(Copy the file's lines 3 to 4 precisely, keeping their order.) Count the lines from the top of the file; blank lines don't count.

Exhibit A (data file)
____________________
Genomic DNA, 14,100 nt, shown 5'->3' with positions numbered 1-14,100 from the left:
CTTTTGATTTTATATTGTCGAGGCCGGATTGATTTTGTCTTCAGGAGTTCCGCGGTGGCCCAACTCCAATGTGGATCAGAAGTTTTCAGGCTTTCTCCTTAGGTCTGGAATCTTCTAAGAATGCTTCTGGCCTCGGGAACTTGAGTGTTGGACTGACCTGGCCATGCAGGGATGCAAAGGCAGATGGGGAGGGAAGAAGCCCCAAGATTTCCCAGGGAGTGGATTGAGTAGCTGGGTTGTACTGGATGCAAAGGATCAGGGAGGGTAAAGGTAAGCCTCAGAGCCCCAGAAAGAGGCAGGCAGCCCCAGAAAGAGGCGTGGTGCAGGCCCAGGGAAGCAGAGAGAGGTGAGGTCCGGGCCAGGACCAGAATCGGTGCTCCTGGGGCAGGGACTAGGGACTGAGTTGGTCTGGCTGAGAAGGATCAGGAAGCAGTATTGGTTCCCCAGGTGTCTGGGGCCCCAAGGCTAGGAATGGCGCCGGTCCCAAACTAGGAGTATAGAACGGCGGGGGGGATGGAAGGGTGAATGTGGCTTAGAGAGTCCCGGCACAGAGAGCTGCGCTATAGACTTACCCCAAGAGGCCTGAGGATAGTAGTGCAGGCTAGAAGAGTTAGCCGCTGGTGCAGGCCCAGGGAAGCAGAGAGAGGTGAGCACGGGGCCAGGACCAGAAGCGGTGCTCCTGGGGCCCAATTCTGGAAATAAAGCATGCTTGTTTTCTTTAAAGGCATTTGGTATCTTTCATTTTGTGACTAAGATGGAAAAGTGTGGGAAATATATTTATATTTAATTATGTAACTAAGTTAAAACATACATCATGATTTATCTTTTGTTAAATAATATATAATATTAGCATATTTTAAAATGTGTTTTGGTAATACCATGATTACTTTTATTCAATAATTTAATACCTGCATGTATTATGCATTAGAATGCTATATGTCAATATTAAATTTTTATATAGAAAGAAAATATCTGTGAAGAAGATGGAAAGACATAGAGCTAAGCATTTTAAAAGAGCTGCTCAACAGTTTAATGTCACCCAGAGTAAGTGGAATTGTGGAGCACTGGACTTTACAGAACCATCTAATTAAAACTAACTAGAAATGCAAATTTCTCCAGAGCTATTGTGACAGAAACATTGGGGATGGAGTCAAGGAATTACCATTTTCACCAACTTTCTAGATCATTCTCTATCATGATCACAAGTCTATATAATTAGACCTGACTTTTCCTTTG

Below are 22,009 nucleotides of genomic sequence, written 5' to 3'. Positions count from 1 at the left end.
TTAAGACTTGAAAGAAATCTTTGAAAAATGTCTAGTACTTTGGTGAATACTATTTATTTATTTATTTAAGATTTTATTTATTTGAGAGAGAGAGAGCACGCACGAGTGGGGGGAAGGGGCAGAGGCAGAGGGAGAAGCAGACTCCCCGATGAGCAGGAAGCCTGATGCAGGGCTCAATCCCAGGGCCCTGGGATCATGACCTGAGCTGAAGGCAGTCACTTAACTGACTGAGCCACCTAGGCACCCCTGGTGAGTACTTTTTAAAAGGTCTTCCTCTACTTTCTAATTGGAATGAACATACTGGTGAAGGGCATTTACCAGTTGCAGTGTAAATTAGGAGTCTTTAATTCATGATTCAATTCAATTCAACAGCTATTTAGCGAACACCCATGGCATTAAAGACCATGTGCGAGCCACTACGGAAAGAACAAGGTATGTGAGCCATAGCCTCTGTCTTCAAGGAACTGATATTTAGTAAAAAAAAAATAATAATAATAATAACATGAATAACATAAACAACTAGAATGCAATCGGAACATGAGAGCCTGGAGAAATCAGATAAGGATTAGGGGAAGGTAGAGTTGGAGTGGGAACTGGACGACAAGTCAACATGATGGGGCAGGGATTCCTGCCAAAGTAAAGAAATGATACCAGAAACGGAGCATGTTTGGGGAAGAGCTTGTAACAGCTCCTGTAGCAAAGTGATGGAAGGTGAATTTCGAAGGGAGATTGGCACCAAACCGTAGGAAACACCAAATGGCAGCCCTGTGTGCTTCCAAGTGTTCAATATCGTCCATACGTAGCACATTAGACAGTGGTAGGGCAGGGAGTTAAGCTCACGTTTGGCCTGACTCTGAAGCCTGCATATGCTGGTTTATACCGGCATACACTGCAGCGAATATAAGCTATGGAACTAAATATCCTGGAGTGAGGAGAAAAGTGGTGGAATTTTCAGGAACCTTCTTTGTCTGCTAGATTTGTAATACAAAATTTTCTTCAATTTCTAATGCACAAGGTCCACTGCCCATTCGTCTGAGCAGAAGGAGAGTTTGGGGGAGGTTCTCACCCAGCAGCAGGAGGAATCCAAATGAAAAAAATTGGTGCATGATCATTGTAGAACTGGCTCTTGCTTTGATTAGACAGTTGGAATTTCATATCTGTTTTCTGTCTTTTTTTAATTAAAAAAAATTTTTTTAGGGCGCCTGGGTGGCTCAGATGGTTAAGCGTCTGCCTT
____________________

Below are 22,009 nucleotides of genomic sequence, written 5' to 3'. Positions count from 1 at the left end.
TTAAGACTTGAAAGAAATCTTTGAAAAATGTCTAGTACTTTGGTGAATACTATTTATTTATTTATTTAAGATTTTATTTATTTGAGAGAGAGAGAGCACGCACGAGTGGGGGGAAGGGGCAGAGGCAGAGGGAGAAGCAGACTCCCCGATGAGCAGGAAGCCTGATGCAGGGCTCAATCCCAGGGCCCTGGGATCATGACCTGAGCTGAAGGCAGTCACTTAACTGACTGAGCCACCTAGGCACCCCTGGTGAGTACTTTTTAAAAGGTCTTCCTCTACTTTCTAATTGGAATGAACATACTGGTGAAGGGCATTTACCAGTTGCAGTGTAAATTAGGAGTCTTTAATTCATGATTCAATTCAATTCAACAGCTATTTAGCGAACACCCATGGCATTAAAGACCATGTGCGAGCCACTACGGAAAGAACAAGGTATGTGAGCCATAGCCTCTGTCTTCAAGGAACTGATATTTAGTAAAAAAAAAATAATAATAATAATAACATGAATAACATAAACAACTAGAATGCAATCGGAACATGAGAGCCTGGAGAAATCAGATAAGGATTAGGGGAAGGTAGAGTTGGAGTGGGAACTGGACGACAAGTCAACATGATGGGGCAGGGATTCCTGCCAAAGTAAAGAAATGATACCAGAAACGGAGCATGTTTGGGGAAGAGCTTGTAACAGCTCCTGTAGCAAAGTGATGGAAGGTGAATTTCGAAGGGAGATTGGCACCAAACCGTAGGAAACACCAAATGGCAGCCCTGTGTGCTTCCAAGTGTTCAATATCGTCCATACGTAGCACATTAGACAGTGGTAGGGCAGGGAGTTAAGCTCACGTTTGGCCTGACTCTGAAGCCTGCATATGCTGGTTTATACCGGCATACACTGCAGCGAATATAAGCTATGGAACTAAATATCCTGGAGTGAGGAGAAAAGTGGTGGAATTTTCAGGAACCTTCTTTGTCTGCTAGATTTGTAATACAAAATTTTCTTCAATTTCTAATGCACAAGGTCCACTGCCCATTCGTCTGAGCAGAAGGAGAGTTTGGGGGAGGTTCTCACCCAGCAGCAGGAGGAATCCAAATGAAAAAAATTGGTGCATGATCATTGTAGAACTGGCTCTTGCTTTGATTAGACAGTTGGAATTTCATATCTGTTTTCTGTCTTTTTTTAATTAAAAAAAATTTTTTTAGGGCGCCTGGGTGGCTCAGATGGTTAAGCGTCTGCCTT